Beckmann Theatre folds

January 23, 2009
Back to TopCommentsE-mailPrintBookmark and Share
The Beckmann Theatre--named for Robert D. Beckmann Jr., first president of the Arts Council of Indianapolis--announced today that it will cease operations.

"Given the current economic climate and competition for entertainment dollars and sponsorships, the Beckmann Theatre has made the painful decision to cease operations," the company announced in a press release.


You should be forgiven if you aren't familiar with the company. Founded in 2002, the professional theater never offered a full season. Its ad hoc productions included David Mamet's "American Buffalo" at the Phoenix Theatre and a 2005 site-specific presentation of David Schanker’s “Asylum.” It also hosted a number of reading of Schanker's in-development play play about the Tony Kiritsis Monument Circle hostage incident.


The company stated that, after paying its bills, leftover funds will be donated to the Beckmann Emerging Artist Fund at the Arts Council of Indianapolis.


My only experience with the Beckmann was attending one of its benefit cabaret productions. Have you see any? Your thoughts?

ADVERTISEMENT
  • Too bad you missed Asylum. Good script by David Schanker, good production crew and good cast, if I do say so myself, since I was in it. Presented in 3/4 round very close to the actors and not a bad seat in the house. Well received by audiences, some of whom had connections to the old Central State Hospital, where the play's events took place and where the play was staged (in the old laundry building).
  • They had two benefit cabaret productions in 2006 & 2007- those were the last 2 productions I know of them putting on. I was under the impression that they were fundraisers for the theatre- both well attended and the performers volunteered their talents. Not sure what happened with the funds from those benefits, but perhaps they were extremely behind in their bills.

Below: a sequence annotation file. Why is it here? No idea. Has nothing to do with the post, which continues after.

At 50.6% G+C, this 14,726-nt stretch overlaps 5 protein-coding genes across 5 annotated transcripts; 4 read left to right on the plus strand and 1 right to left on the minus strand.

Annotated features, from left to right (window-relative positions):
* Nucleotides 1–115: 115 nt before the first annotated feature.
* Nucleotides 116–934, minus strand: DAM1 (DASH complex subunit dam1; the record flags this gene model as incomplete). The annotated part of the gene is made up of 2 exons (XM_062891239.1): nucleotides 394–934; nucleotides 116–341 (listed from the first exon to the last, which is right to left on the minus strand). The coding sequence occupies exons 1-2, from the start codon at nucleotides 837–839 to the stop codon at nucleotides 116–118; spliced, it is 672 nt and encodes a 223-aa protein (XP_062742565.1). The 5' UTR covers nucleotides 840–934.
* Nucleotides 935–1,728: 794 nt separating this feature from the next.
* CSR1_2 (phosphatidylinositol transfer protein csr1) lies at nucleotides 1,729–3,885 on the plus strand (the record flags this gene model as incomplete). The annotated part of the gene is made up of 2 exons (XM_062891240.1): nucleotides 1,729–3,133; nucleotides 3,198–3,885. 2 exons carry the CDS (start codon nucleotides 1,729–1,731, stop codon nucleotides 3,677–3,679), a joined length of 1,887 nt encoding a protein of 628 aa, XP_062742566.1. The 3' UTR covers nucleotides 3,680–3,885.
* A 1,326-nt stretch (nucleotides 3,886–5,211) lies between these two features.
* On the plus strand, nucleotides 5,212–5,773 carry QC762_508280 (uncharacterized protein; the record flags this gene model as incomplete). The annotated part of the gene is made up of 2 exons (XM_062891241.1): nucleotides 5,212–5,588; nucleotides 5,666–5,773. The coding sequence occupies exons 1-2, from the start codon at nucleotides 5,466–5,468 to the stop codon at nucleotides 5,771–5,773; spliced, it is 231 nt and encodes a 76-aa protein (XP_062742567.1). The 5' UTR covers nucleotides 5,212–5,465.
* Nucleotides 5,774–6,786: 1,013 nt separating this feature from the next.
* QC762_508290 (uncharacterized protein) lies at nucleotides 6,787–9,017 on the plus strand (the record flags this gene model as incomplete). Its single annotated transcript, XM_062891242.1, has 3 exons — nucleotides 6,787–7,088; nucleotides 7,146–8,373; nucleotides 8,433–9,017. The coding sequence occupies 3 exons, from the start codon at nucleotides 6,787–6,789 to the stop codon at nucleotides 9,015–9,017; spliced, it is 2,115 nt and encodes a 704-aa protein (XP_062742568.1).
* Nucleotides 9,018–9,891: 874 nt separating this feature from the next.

• This is a damn shame and a disservice to the memory of Bob Beckmann. There was some really good press during Asylum, and the audiences seemed very enthusiastic. The sign of a good Organization is their ability to follow-up and capitalize on success and that doesn't seem to have taken place. Not sure where the blame lies, but it seems to have been more than just the economy. Glad to hear that the Beckmann name has another avenue - through the Arts Council.
  • Bob Beckmann should have something else of quality named after him - particularly in the theatre realm. It was a pleasure and learning experience being involved with him during the days of the Coalition of Indianapolis Artists when arts organizations banded together to help create and politically push through the creation of the Arts Council of Indianapolis. Beckmann's legacy needs to be remembered.

    For a bit of photo history of some of those times and a few shots of Beckmann as hot of the Creative Affair - go to: http://web.me.com/artistdan/A_Creative_Affair/A_Creative_Affair.html
  • So sad. But I don't buy their cry of given the current economic crisis. They
    have been unmoored for a long time. Given their history of being known more
    for their fundraisers than actual production of theatre I feel the blame must be
    laid at the feet of the board and those in charge of the direction of the theatre.